24.5515.2524Jingle Pot Road, Mostar RoadAt-grade intersection, signalized
28.1717.5028Aulds RoadAt-grade intersection, signalized
28.6017.77(28B)Mary Ellen DriveNorthbound right-in/right-out; northbound access to Hwy 19A
29.1118.0929 Hwy 19A south (Business Route) to Hwy 1 (TCH) – Departure Bay, VancouverSouthbound only; jughandle intersection; signalized
North end of Nanaimo Parkway segment
Lantzville30.5618.99(30)Ware RoadAt-grade intersection, signalized
32.3820.12(32)Superior RoadAt-grade intersection, signalized
33.9621.10(34)Lantzville Road
Nanoose Bay40.0024.85(39)Northwest Bay RoadAt-grade intersection, signalized
40.3325.06(40)Morello RoadAt-grade intersection, signalized
44.3927.58(44)Northwest Bay Logging RoadAt-grade intersection, signalized
Parksville46.1928.7046 Hwy 19A north (Oceanside Route)Craig's Crossing Interchange
South end of Inland Island Highway
51.7532.1651 Hwy 4A west / Alberni Highway – CoombsAllsbrook Interchange
Qualicum Beach60.7137.7260 Hwy 4 west / Memorial Avenue – Port AlberniHilliers Interchange
75.1546.7075Horne Lake Road – Qualicum Bay, BowserAt-grade intersection, signalized
Comox Valley87.2554.2187Cook Creek Road – Deep Bay, Fanny BayAt-grade intersection, signalized
101.0862.81101 Buckley Bay Road (Hwy 964:2360 east) – Buckley Bay, Union Bay, RoystonInterchange; access to Denman Island/Hornby Island ferry; Hwy 964:2360 is unsigned
Cumberland117.8073.20117 Comox Valley Parkway (Hwy 964:2349 east) – Courtenay, Comox, CFB Comox, FerriesInterchange; access to Powell River via ferry; Hwy 964:2349 is unsigned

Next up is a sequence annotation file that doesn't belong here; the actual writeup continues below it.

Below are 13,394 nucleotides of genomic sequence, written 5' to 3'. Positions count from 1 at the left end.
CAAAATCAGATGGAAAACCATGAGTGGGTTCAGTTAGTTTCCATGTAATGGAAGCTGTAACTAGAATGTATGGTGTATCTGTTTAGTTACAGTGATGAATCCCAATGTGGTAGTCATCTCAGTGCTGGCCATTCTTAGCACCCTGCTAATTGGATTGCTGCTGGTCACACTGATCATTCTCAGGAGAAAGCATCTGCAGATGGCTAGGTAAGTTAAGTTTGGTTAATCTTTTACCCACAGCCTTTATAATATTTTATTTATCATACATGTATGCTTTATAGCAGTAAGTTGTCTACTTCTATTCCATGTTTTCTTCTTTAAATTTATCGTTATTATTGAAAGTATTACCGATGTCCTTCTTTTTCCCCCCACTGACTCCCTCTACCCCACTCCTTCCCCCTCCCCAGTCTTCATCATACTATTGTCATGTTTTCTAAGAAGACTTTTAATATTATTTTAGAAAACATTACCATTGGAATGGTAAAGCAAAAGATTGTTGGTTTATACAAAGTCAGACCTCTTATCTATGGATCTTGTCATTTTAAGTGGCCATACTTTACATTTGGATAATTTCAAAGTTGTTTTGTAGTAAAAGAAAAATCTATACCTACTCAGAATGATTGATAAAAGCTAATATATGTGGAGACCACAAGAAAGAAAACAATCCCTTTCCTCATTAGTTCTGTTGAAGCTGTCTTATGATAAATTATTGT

127.2779.08127Piercy Road – Courtenay, ComoxAt-grade intersection, signalized
130.8881.33130Dove Creek Road, Strathcona Parkway – Mount WashingtonAt-grade intersection, signalized
144.1089.54144Hamm Road – Black CreekAt-grade intersection, signalized
Strathcona153.7695.54(154)Cranberry LaneAt-grade intersection, signalized
Campbell River161.36100.26161 Jubilee Parkway (Hwy 964:2364 east) – Campbell River AirportAt-grade intersection, signalized; Hwy 964:2364 is unsigned
167.96104.37167Willis RoadAt-grade intersection, signalized
170.43105.90 Hwy 28 west / Hwy 19A south (Oceanside Route) – Gold River, City Centre, Quadra IslandAt-grade intersections, signalized
North end of Inland Island Highway
234.24145.55Sayward Road (Hwy 964:2371 north) – SaywardHwy 964:2371 is unsigned
Mount Waddington234.24145.55Beaver Cove Road (Hwy 964:2391 east) – Telegraph CoveHwy 964:2391 is unsigned
Port McNeill241.49150.05 Campbell Way (Hwy 964:2396 north) – Alert Bay, SointulaHwy 964:2396 is unsigned
355.89221.14 Hwy 30 west – Port Alice
Port Hardy372.18231.26Douglas Street (Hwy 964:2398 north) – Port HardyHwy 19 branches right; Douglas Street is considered an unofficial alternate route of Hwy 19; Hwy 964:2398 is unsigned
376.83234.15 Bear Cove Ferry Terminal – BC Ferries to Central Coast and Prince Rupert
1.000 mi = 1.609 km; 1.000 km = 0.621 mi
() - Exit not officially numbered

References[edit]

  1. ^ "Hansard extract". July 26, 1979.
  2. ^ Landmark Kilometre Inventory (PDF). British Columbia Ministry of Transportation and Infrastructure (Report). Cypher Consulting. July 2016. pp. 285–305.

External links[edit]